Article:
From one of our most astute observers, a haunting and unexpected investigation of the many voices he carries inside himself
Pico Iyer is the author of six works of nonfiction and two novels. He has covered the Tibetan question for Time, the New Yorker, the New York Times, the New York Review of Books and many other publications for more than twenty years. He has been traveling in and around Tibetan communities and the Himalayas for more than thirty years.
***** He has written the work that those who love Greene (as I do) have dreamt of writing and, in doing it so well, absolved us of the need ... Humbling and moving ... The Man Within My Head is one of a handful of magical books that I have read straight through * Nicholas Shakespeare, Daily Telegraph *
A virtuoso memoir ... A moving tribute to his real-life father concludes this triple memoire of three men mysteriously united by mutual obsessions and magically conjured by Iyer's power of imaginative analysis * Iain Finlayson, The Times *
A personal and passionate book ... Captivating and intelligent ... An eloquent and intelligent investigation into fathers and sons. It is a book that contains travel anecdotes, personal memoirs, literary criticism and, yes, biography and autobiography. And yet the result is none of the above, being instead one of those hard to categorise books that publishers resist, booksellers puzzle over but readers will surely love * Observer *
One of the unanticipated benefits of British rule in India is the body of distinguished writing in the English language coming from the Indian diaspora - Naipaul, Seth, Rushdie, Mistry, Mishra and Pico Iyer ... a global author * Spectator *
Exceptionally elegant and eloquent * New Statesman *
It is not only compellingly readable, but as telling about Greene as any biography yet published * Maggie Fergusson, Economist *
Vividly unusual memoir ... generous, thoughtful, without ego the book I wish I'd written ... Achieves a truly hard task, to make the writer's mediation become the reader's * Independent *
Through Greene's writing, Iyer accesses Greene himself, delivering to us a thoughtful and exquisitely rendered portrait of him * Guardian *
What at first seems a literary stratagem, an elegant framework for an affectionate but clear-eyed consideration of Graham Greene, proves to be something else, something rather more profound ... Moving ... at once memoir and meditation ... Iyer is brilliant in invoking out-of-the-way places in a few spare but telling strokes, as well as the wayward and forlorn figures who populate them - in this he is very much Greene's disciple * Times Literary Supplement *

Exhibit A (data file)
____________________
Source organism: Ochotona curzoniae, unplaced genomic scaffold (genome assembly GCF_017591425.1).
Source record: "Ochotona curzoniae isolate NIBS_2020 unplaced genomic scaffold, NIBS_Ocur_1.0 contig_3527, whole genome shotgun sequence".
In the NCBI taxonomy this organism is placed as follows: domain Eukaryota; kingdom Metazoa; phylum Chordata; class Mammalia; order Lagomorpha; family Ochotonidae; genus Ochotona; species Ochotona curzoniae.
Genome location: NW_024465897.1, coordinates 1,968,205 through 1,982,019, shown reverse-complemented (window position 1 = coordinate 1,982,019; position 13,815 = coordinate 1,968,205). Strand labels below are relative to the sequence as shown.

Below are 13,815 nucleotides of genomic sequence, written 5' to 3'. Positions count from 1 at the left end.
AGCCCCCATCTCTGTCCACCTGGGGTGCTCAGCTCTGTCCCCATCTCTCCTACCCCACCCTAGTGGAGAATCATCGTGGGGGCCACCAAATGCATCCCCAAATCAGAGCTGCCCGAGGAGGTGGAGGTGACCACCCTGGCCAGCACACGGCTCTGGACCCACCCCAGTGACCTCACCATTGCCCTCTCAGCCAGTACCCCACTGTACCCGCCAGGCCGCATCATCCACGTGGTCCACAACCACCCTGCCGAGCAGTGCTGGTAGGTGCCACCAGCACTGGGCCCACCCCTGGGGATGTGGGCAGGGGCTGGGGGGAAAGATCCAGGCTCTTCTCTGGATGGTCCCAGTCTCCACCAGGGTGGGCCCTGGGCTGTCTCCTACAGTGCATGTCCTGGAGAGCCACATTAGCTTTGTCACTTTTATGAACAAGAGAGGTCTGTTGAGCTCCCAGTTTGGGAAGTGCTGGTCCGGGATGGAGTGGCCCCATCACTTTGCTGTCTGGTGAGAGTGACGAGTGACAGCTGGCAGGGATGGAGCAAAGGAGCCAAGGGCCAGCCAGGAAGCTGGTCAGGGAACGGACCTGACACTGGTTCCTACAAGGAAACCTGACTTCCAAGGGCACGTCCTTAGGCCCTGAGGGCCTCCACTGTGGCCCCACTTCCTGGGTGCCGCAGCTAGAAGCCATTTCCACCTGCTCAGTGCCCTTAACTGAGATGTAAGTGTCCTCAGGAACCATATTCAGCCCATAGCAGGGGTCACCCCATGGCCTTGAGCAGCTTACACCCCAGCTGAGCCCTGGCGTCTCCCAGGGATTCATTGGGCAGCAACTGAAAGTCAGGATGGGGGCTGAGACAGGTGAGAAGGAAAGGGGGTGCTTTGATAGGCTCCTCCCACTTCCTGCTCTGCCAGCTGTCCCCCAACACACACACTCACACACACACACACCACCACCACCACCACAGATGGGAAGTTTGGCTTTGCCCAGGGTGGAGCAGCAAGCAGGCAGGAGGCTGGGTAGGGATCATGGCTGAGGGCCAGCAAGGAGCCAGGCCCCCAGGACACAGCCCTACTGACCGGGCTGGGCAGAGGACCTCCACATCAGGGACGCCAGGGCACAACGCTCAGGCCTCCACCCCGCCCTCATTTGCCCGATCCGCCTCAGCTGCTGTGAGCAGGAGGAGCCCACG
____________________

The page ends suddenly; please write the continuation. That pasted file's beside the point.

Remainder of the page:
Iyer is good on Greene's ambivalence towards faith and its relation to his own darkness ... He's good too on Greene's strange prissiness * John Preston, Sunday Telegraph *
In this elegantly elusive memoir, the text between the lines dares to explore the terrible simplicities of faith, love, compassion, trust that Greene's flawed characters constantly seek - and sometimes even find * Prospect *
Pico Iyer delights, weaving with scintillating intelligence and evident fondness a spell-binding tale of the 14th Dalai Lama's uncanny power on the world stage. The Open Road intertwines an insider's access to telling detail with a well-seasoned journalist's skeptical sensibility. This thoughtful, thought-provoking book will open readers' eyes. I couldn't put it down * Daniel Goleman, author of Emotional Intelligence *
Graham Greene isn't the man essayist and novelist Iyer (Sun After Dark) would choose to take up residence in his head-"I would most likely fasten on someone more dashing, more decisive, less unsettled"-but it's his lifelong fascination with Greene that fuels this deeply personal journey that crisscrosses the world and his own past. As much a catalogue of Iyer's extensive travels as a musing on Greene's themes of foreignness, displacedness, and otherness, the text moves seamlessly between Iyer's days as a schoolboy in England and adventures in Bolivia, Ethiopia, and Cuba. For Iyer-who was born in England to India-born parents, moved to California at eight, but soon returned to the U.K. for boarding school-Greene's oft-repeated theme of the foreigner resonates deeply. Like an "adopted parent," Greene is forever by his side: a hotel in Saigon reminds him of The Quiet American, a seminal text for Iyer; his first trip to Cuba brings to mind the author; and even Iyer's old Oxford neighborhood is reminiscent of Greene, as his ex-wife lived nearby. As he explores his obsession, Iyer cautiously peels back the layers of his relationship with his own father, a brilliant philosopher whose belief in mysticism Iyer did not share. In the hands of a lesser writer, the dueling father figures would dissolve into melodrama, but Iyer weaves them brilliantly, reminding us that "we run from who we are.., only to discover, of course, that that is precisely what we can never put behind us." (Feb.) (c) Copyright PWxyz, LLC. All rights reserved.